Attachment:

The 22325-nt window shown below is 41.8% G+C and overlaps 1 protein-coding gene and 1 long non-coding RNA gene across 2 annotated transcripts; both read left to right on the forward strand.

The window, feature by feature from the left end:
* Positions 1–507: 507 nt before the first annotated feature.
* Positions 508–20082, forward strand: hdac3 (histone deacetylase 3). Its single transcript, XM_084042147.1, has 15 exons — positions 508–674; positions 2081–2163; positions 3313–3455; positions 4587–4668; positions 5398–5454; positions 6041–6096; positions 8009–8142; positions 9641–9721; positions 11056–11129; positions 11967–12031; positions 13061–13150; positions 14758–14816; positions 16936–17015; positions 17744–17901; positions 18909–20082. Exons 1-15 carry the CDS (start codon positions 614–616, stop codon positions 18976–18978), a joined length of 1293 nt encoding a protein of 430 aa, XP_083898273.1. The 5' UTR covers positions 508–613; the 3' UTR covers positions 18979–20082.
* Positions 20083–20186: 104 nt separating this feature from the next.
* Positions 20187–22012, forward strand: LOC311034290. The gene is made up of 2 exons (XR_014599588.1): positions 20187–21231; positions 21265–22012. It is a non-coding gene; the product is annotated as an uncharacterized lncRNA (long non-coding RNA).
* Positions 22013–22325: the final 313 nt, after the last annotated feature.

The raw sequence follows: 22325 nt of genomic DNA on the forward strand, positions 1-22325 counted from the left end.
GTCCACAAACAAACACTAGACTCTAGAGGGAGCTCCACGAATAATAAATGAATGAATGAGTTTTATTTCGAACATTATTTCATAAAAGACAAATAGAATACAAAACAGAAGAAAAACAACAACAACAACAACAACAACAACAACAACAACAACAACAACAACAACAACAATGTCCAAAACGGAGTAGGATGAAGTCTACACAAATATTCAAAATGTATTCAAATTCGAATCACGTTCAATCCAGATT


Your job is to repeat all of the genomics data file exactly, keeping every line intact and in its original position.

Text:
The 22325-nt window shown below is 41.8% G+C and overlaps 1 protein-coding gene and 1 long non-coding RNA gene across 2 annotated transcripts; both read left to right on the forward strand.

The window, feature by feature from the left end:
* Positions 1–507: 507 nt before the first annotated feature.
* Positions 508–20082, forward strand: hdac3 (histone deacetylase 3). Its single transcript, XM_084042147.1, has 15 exons — positions 508–674; positions 2081–2163; positions 3313–3455; positions 4587–4668; positions 5398–5454; positions 6041–6096; positions 8009–8142; positions 9641–9721; positions 11056–11129; positions 11967–12031; positions 13061–13150; positions 14758–14816; positions 16936–17015; positions 17744–17901; positions 18909–20082. Exons 1-15 carry the CDS (start codon positions 614–616, stop codon positions 18976–18978), a joined length of 1293 nt encoding a protein of 430 aa, XP_083898273.1. The 5' UTR covers positions 508–613; the 3' UTR covers positions 18979–20082.
* Positions 20083–20186: 104 nt separating this feature from the next.
* Positions 20187–22012, forward strand: LOC311034290. The gene is made up of 2 exons (XR_014599588.1): positions 20187–21231; positions 21265–22012. It is a non-coding gene; the product is annotated as an uncharacterized lncRNA (long non-coding RNA).
* Positions 22013–22325: the final 313 nt, after the last annotated feature.

The raw sequence follows: 22325 nt of genomic DNA on the forward strand, positions 1-22325 counted from the left end.
GTCCACAAACAAACACTAGACTCTAGAGGGAGCTCCACGAATAATAAATGAATGAATGAGTTTTATTTCGAACATTATTTCATAAAAGACAAATAGAATACAAAACAGAAGAAAAACAACAACAACAACAACAACAACAACAACAACAACAACAACAACAACAACAACAATGTCCAAAACGGAGTAGGATGAAGTCTACACAAATATTCAAAATGTATTCAAATTCGAATCACGTTCAATCCAGATT